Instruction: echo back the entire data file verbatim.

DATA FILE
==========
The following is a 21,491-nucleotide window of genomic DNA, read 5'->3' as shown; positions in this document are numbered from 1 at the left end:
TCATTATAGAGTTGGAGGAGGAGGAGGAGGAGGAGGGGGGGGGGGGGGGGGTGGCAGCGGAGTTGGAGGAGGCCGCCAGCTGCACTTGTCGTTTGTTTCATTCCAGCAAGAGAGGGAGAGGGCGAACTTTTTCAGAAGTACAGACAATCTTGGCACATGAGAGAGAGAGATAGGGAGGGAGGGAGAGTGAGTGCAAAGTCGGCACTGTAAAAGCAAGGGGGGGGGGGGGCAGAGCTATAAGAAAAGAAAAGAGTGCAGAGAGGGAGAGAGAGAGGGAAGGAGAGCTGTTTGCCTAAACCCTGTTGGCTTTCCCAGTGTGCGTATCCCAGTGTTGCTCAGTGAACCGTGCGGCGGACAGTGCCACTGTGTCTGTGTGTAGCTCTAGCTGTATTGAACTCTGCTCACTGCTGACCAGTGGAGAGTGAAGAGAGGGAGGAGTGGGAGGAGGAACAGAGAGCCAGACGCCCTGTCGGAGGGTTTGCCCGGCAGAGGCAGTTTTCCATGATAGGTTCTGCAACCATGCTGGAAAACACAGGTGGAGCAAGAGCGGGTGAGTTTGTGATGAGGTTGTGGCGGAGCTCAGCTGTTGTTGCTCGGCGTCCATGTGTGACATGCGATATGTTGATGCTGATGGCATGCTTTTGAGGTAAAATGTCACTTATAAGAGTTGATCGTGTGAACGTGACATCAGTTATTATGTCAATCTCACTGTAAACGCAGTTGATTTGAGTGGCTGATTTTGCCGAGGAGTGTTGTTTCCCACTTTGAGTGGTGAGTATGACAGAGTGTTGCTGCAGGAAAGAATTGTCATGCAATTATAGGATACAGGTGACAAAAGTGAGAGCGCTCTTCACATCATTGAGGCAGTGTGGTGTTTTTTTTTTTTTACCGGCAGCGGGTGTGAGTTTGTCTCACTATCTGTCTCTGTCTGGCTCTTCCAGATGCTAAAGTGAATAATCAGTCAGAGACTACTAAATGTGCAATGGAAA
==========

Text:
The following is a 21,491-nucleotide window of genomic DNA, read 5'->3' as shown; positions in this document are numbered from 1 at the left end:
TCATTATAGAGTTGGAGGAGGAGGAGGAGGAGGAGGGGGGGGGGGGGGGGGTGGCAGCGGAGTTGGAGGAGGCCGCCAGCTGCACTTGTCGTTTGTTTCATTCCAGCAAGAGAGGGAGAGGGCGAACTTTTTCAGAAGTACAGACAATCTTGGCACATGAGAGAGAGAGATAGGGAGGGAGGGAGAGTGAGTGCAAAGTCGGCACTGTAAAAGCAAGGGGGGGGGGGGGCAGAGCTATAAGAAAAGAAAAGAGTGCAGAGAGGGAGAGAGAGAGGGAAGGAGAGCTGTTTGCCTAAACCCTGTTGGCTTTCCCAGTGTGCGTATCCCAGTGTTGCTCAGTGAACCGTGCGGCGGACAGTGCCACTGTGTCTGTGTGTAGCTCTAGCTGTATTGAACTCTGCTCACTGCTGACCAGTGGAGAGTGAAGAGAGGGAGGAGTGGGAGGAGGAACAGAGAGCCAGACGCCCTGTCGGAGGGTTTGCCCGGCAGAGGCAGTTTTCCATGATAGGTTCTGCAACCATGCTGGAAAACACAGGTGGAGCAAGAGCGGGTGAGTTTGTGATGAGGTTGTGGCGGAGCTCAGCTGTTGTTGCTCGGCGTCCATGTGTGACATGCGATATGTTGATGCTGATGGCATGCTTTTGAGGTAAAATGTCACTTATAAGAGTTGATCGTGTGAACGTGACATCAGTTATTATGTCAATCTCACTGTAAACGCAGTTGATTTGAGTGGCTGATTTTGCCGAGGAGTGTTGTTTCCCACTTTGAGTGGTGAGTATGACAGAGTGTTGCTGCAGGAAAGAATTGTCATGCAATTATAGGATACAGGTGACAAAAGTGAGAGCGCTCTTCACATCATTGAGGCAGTGTGGTGTTTTTTTTTTTTTACCGGCAGCGGGTGTGAGTTTGTCTCACTATCTGTCTCTGTCTGGCTCTTCCAGATGCTAAAGTGAATAATCAGTCAGAGACTACTAAATGTGCAATGGAAA